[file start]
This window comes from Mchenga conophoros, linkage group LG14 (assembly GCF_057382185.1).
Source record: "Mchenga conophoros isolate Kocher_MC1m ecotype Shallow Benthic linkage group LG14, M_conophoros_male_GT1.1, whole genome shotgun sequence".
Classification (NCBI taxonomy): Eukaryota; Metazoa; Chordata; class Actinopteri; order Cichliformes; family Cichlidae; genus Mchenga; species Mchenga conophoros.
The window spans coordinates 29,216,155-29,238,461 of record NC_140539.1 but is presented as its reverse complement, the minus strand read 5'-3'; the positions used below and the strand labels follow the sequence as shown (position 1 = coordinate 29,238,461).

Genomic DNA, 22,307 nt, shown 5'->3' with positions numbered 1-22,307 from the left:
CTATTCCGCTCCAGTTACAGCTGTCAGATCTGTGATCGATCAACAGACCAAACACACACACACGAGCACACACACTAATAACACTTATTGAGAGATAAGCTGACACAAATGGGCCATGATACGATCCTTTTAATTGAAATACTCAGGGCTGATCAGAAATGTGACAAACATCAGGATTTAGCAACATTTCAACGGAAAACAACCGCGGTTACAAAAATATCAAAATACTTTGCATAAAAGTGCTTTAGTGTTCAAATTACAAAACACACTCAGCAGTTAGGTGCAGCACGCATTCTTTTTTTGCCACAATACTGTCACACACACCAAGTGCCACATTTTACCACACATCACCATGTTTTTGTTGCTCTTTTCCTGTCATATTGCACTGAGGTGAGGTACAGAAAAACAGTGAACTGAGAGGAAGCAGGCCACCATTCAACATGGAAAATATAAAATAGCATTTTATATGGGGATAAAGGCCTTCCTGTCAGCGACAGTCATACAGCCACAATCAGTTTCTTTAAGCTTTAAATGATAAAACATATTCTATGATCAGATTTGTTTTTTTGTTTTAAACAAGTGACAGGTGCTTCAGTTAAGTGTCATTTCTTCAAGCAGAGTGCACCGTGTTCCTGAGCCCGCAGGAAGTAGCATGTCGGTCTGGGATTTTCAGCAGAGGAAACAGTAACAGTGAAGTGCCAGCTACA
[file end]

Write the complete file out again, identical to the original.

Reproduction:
This window comes from Mchenga conophoros, linkage group LG14 (assembly GCF_057382185.1).
Source record: "Mchenga conophoros isolate Kocher_MC1m ecotype Shallow Benthic linkage group LG14, M_conophoros_male_GT1.1, whole genome shotgun sequence".
Classification (NCBI taxonomy): Eukaryota; Metazoa; Chordata; class Actinopteri; order Cichliformes; family Cichlidae; genus Mchenga; species Mchenga conophoros.
The window spans coordinates 29,216,155-29,238,461 of record NC_140539.1 but is presented as its reverse complement, the minus strand read 5'-3'; the positions used below and the strand labels follow the sequence as shown (position 1 = coordinate 29,238,461).

Genomic DNA, 22,307 nt, shown 5'->3' with positions numbered 1-22,307 from the left:
CTATTCCGCTCCAGTTACAGCTGTCAGATCTGTGATCGATCAACAGACCAAACACACACACACGAGCACACACACTAATAACACTTATTGAGAGATAAGCTGACACAAATGGGCCATGATACGATCCTTTTAATTGAAATACTCAGGGCTGATCAGAAATGTGACAAACATCAGGATTTAGCAACATTTCAACGGAAAACAACCGCGGTTACAAAAATATCAAAATACTTTGCATAAAAGTGCTTTAGTGTTCAAATTACAAAACACACTCAGCAGTTAGGTGCAGCACGCATTCTTTTTTTGCCACAATACTGTCACACACACCAAGTGCCACATTTTACCACACATCACCATGTTTTTGTTGCTCTTTTCCTGTCATATTGCACTGAGGTGAGGTACAGAAAAACAGTGAACTGAGAGGAAGCAGGCCACCATTCAACATGGAAAATATAAAATAGCATTTTATATGGGGATAAAGGCCTTCCTGTCAGCGACAGTCATACAGCCACAATCAGTTTCTTTAAGCTTTAAATGATAAAACATATTCTATGATCAGATTTGTTTTTTTGTTTTAAACAAGTGACAGGTGCTTCAGTTAAGTGTCATTTCTTCAAGCAGAGTGCACCGTGTTCCTGAGCCCGCAGGAAGTAGCATGTCGGTCTGGGATTTTCAGCAGAGGAAACAGTAACAGTGAAGTGCCAGCTACA